Things that go bump in the house

DURHAM — It’s safe to say, we never saw it coming. Of all the concerns we had for our dalmatian, we never expected him to go suddenly blind — overnight, as it turned out. A happy Dexter dog went to bed on a cold March Saturday night, tired from playing in the living room while the Toronto Maple Leafs skated to a solid win over Anaheim. The next morning, however, everything changed in his world and ours.

As humans, we’re visual species. When we think about losing our vision, it’s devastating. I’m sure for a dog, it’s upsetting, but they’re phenomenal creatures and adapt very well. Dr. Tara Richards

We woke up to a dog trembling in his own bed, laying in a mess of urine. His eyelids were clamped shut over his amber eyes, unwilling — or unable — to open them. He looked like he was squinting to keep out the sunlight.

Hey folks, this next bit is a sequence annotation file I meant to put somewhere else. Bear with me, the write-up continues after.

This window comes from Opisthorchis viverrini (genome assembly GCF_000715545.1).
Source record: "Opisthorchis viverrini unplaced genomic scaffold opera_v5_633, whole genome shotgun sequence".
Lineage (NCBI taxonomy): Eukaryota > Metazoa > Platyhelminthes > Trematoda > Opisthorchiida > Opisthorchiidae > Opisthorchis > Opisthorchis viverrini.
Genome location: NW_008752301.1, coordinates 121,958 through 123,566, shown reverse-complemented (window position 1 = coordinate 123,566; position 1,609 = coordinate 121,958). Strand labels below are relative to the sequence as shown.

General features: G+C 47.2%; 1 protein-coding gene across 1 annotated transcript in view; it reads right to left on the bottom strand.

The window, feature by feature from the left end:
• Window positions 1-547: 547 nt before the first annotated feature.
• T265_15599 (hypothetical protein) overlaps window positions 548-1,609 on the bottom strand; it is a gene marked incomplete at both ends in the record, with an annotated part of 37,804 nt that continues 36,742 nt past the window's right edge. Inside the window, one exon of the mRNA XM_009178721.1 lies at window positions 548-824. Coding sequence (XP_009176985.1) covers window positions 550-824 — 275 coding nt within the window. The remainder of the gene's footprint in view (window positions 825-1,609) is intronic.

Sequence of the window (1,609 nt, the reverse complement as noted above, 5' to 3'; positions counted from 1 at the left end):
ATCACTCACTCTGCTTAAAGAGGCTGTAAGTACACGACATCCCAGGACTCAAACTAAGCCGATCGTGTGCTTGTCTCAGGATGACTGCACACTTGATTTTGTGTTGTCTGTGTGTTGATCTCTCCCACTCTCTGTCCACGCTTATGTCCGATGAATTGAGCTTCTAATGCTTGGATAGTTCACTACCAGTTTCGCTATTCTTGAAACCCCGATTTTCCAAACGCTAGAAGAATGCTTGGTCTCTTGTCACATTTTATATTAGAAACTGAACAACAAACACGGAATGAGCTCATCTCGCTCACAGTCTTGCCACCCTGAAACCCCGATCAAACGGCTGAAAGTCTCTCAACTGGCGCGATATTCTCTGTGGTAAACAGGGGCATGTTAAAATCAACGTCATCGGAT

Scared, we had no idea what was wrong with Dexter. We rushed him downstairs and into the backyard where he seemed stunned and dazed. He tried to open his eyes, which went suddenly cloudy in the bright morning light.
Unknowingly, we had just been given a crash introduction to canine glaucoma.
At the emergency clinic in Newmarket, a vet technician studied Dexter and said it seemed like he was suffering from a massive migraine. A vet there suspected acute glaucoma — capable of rendering a dog blind in only hours — but referred us to the Veterinary Emergency Clinic in downtown Toronto, where that diagnosis was soon confirmed.
In simple terms, glaucoma is a serious eye disease where fluid in the eye is produced faster than it can be removed, which leads to a sustained increase in intraocular pressure. That increasing pressure causes degenerative changes to the optic nerve and the retina….
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source: Northumberland News